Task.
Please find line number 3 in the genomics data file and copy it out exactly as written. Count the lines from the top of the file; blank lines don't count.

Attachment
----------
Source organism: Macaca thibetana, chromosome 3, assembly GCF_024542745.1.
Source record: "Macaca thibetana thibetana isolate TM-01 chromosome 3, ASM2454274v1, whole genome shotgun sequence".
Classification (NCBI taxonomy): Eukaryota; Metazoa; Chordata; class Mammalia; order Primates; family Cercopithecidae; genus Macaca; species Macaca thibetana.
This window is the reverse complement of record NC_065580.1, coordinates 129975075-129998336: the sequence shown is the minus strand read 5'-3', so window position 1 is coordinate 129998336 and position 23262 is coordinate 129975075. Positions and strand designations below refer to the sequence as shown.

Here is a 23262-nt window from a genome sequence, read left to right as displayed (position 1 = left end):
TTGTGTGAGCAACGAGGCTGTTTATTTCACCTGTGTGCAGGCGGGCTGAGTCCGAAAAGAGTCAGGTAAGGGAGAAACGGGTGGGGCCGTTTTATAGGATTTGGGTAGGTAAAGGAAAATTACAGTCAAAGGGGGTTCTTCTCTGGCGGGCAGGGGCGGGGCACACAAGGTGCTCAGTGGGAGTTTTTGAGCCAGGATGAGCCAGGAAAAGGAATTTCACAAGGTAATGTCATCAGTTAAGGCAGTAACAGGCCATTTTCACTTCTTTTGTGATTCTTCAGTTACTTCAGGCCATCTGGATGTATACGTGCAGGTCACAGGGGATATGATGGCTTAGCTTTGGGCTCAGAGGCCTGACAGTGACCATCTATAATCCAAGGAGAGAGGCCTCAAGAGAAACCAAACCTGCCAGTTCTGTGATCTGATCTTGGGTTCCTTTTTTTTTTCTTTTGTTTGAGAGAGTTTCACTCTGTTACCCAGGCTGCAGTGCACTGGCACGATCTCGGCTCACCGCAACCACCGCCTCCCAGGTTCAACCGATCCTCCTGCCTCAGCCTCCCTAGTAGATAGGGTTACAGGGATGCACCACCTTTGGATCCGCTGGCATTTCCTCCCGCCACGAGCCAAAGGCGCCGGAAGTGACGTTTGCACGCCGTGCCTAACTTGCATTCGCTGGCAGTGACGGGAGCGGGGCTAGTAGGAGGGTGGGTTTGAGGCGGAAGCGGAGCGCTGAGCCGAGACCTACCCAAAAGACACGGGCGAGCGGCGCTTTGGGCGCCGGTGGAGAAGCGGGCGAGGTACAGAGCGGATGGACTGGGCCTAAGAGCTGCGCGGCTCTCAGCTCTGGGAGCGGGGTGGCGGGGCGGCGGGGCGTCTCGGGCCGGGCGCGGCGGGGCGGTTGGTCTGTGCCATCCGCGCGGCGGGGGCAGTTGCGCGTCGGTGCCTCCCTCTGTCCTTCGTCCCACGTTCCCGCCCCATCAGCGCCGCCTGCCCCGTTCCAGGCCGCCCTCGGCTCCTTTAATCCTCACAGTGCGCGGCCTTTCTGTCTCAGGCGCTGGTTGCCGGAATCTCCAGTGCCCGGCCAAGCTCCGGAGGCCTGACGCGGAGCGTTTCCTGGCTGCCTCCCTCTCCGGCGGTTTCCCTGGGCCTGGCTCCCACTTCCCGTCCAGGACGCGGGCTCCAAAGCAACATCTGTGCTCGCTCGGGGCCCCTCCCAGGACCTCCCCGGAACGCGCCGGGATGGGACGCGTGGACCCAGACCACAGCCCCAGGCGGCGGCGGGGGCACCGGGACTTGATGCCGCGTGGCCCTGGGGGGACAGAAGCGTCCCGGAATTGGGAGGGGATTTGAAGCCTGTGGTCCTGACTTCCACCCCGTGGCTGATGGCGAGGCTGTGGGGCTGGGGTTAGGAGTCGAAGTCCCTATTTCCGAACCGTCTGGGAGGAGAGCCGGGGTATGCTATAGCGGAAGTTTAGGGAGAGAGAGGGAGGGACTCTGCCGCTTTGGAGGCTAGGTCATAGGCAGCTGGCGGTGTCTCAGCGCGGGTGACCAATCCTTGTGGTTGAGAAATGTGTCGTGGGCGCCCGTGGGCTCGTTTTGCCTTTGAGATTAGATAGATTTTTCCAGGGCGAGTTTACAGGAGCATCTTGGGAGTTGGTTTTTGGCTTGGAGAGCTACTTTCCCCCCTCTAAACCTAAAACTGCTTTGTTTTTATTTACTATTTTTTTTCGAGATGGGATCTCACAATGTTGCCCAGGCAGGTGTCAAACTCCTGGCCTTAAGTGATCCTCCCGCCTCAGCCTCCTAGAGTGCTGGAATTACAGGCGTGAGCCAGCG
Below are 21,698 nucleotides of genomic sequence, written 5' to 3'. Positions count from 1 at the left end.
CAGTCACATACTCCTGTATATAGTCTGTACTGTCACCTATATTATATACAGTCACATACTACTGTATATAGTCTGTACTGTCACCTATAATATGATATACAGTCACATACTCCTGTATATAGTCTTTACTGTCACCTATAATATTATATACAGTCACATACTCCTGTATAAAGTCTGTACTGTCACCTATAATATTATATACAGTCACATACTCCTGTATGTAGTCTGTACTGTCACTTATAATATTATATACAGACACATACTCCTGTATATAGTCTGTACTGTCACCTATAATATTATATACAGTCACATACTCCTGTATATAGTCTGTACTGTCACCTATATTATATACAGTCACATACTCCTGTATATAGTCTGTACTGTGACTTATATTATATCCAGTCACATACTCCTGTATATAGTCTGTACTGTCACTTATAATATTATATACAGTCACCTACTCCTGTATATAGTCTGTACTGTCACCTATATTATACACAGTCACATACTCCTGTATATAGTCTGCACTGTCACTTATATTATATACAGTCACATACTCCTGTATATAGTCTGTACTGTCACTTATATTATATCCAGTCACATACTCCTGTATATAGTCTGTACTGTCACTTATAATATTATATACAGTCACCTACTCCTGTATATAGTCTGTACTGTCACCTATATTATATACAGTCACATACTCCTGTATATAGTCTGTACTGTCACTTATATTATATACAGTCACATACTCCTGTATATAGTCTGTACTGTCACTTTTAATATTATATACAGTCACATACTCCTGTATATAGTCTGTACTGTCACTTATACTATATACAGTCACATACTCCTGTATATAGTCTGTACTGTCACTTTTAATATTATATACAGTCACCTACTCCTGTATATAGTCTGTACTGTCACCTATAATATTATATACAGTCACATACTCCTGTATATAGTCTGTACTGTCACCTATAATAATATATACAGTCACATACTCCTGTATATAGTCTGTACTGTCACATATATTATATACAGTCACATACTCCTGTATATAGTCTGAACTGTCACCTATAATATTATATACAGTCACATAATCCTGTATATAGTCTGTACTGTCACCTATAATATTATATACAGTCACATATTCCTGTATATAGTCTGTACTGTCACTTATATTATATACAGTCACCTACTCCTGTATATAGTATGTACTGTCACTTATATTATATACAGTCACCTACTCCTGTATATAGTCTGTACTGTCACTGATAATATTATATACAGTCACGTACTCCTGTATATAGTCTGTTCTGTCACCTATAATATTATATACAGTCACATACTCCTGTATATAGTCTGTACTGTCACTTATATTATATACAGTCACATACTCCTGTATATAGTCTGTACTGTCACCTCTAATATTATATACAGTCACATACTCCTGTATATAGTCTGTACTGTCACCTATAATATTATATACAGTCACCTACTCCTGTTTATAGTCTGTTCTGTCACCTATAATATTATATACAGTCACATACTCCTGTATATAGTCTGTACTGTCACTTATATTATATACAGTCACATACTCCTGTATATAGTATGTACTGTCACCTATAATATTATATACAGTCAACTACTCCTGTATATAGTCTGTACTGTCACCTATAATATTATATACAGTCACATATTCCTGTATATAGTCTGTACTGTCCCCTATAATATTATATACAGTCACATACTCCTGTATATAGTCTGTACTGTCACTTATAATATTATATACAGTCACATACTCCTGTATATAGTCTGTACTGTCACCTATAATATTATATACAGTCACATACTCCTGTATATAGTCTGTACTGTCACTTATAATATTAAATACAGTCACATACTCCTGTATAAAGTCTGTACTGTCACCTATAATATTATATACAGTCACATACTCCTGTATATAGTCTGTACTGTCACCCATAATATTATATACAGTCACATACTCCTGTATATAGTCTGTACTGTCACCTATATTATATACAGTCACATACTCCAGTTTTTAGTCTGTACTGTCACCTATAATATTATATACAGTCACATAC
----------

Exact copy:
Classification (NCBI taxonomy): Eukaryota; Metazoa; Chordata; class Mammalia; order Primates; family Cercopithecidae; genus Macaca; species Macaca thibetana.